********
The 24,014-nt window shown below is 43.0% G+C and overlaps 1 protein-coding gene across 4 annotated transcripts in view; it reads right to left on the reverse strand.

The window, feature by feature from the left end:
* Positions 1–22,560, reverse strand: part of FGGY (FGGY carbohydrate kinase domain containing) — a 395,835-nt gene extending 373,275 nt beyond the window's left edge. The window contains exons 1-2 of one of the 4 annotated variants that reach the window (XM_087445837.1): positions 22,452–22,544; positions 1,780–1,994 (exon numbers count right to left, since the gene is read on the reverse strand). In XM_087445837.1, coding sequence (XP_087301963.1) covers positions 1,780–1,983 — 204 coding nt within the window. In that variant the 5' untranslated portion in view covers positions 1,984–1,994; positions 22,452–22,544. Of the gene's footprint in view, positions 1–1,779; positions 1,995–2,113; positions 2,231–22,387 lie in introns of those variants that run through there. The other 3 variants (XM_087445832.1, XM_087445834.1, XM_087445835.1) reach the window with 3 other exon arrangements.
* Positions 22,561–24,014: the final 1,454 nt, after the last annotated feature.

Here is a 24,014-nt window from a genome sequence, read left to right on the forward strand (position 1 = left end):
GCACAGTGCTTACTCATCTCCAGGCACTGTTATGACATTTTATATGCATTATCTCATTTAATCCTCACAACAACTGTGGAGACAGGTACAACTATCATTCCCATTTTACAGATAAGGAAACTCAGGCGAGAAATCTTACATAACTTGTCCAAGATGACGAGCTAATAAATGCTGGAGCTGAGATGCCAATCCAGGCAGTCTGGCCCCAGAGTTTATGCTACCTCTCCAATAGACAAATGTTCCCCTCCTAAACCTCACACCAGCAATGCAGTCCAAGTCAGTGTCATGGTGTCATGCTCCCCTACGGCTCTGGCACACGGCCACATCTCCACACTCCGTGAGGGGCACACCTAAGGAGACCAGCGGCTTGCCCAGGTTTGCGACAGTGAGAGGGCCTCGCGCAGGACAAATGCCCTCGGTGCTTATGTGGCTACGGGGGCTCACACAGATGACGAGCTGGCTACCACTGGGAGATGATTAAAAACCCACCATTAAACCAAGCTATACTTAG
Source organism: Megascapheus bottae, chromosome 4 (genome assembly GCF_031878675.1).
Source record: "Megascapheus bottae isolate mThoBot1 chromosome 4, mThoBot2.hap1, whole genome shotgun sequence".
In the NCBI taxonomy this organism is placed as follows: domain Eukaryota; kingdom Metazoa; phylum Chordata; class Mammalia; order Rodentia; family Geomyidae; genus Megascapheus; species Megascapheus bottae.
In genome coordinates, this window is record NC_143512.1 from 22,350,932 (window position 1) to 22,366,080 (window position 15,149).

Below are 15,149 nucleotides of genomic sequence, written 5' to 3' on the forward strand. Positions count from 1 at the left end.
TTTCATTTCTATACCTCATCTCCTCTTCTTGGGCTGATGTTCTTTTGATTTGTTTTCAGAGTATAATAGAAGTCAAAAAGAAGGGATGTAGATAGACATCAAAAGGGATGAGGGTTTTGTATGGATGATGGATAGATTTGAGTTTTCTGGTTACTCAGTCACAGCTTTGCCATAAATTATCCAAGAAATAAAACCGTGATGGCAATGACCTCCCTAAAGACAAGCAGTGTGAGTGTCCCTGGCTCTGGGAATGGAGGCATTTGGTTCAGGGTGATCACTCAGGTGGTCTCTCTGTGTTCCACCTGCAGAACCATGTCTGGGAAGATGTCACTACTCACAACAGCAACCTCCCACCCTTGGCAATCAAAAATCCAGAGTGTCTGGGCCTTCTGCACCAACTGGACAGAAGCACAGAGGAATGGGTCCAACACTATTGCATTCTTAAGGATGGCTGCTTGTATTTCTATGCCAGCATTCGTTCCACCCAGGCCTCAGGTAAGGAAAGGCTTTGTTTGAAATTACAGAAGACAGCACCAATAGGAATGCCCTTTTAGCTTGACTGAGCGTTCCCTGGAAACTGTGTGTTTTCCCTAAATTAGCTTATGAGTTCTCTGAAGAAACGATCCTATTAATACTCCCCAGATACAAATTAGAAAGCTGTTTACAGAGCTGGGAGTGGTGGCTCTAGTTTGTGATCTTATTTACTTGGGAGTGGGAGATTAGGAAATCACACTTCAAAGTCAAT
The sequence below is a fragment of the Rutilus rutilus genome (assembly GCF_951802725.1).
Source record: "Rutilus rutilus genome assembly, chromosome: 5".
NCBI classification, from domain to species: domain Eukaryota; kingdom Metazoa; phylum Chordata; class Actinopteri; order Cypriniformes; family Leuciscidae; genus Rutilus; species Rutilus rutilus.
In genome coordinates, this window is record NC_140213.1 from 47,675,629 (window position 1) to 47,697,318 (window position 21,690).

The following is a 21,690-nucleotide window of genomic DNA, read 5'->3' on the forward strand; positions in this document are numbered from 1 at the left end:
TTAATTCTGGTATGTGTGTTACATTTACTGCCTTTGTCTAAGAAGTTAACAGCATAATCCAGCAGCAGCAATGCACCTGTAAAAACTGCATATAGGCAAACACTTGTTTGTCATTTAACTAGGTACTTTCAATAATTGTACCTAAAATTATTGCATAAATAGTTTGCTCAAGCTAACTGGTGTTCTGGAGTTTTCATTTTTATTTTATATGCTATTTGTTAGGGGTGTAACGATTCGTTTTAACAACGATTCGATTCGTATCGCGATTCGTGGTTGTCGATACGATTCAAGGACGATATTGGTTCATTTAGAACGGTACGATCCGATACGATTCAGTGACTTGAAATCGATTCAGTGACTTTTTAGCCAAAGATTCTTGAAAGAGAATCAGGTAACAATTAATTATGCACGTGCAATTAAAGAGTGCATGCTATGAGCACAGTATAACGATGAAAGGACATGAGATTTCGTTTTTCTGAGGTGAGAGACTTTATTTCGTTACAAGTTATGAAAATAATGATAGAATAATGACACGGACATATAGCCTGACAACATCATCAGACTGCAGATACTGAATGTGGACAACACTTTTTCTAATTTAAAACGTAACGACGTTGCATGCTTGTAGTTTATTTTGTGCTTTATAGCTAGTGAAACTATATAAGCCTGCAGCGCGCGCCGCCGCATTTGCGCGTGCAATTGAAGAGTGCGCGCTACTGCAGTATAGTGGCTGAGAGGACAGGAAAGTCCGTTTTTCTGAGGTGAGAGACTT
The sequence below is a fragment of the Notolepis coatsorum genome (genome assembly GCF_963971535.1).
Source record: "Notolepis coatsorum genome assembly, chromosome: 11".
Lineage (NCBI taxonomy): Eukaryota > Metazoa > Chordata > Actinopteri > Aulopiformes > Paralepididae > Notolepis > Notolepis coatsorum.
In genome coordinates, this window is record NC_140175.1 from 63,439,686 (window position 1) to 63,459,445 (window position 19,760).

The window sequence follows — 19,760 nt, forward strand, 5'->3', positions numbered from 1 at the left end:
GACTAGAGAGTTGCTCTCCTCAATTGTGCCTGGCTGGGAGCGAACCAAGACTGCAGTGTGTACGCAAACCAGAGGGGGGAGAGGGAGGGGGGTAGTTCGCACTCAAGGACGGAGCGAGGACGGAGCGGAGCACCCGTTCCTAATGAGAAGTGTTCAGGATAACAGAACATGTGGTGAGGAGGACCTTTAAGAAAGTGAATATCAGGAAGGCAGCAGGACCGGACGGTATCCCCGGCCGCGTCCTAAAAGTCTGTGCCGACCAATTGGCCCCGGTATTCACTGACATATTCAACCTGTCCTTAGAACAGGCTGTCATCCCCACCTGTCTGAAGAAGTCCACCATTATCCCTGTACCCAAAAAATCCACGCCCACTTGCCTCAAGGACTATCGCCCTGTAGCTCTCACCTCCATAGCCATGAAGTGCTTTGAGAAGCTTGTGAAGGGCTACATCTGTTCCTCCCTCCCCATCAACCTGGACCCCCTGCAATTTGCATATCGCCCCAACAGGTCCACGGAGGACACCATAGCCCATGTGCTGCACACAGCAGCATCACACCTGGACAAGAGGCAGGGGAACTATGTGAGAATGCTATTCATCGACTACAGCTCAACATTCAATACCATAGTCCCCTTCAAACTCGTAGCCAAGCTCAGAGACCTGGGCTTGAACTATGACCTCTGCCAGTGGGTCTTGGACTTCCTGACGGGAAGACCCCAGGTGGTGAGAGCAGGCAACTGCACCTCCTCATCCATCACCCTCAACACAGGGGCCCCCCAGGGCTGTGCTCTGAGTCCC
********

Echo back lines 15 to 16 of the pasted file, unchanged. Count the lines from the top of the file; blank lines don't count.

NCBI classification, from domain to species: domain Eukaryota; kingdom Metazoa; phylum Chordata; class Actinopteri; order Cypriniformes; family Leuciscidae; genus Rutilus; species Rutilus rutilus.
In genome coordinates, this window is record NC_140213.1 from 47,675,629 (window position 1) to 47,697,318 (window position 21,690).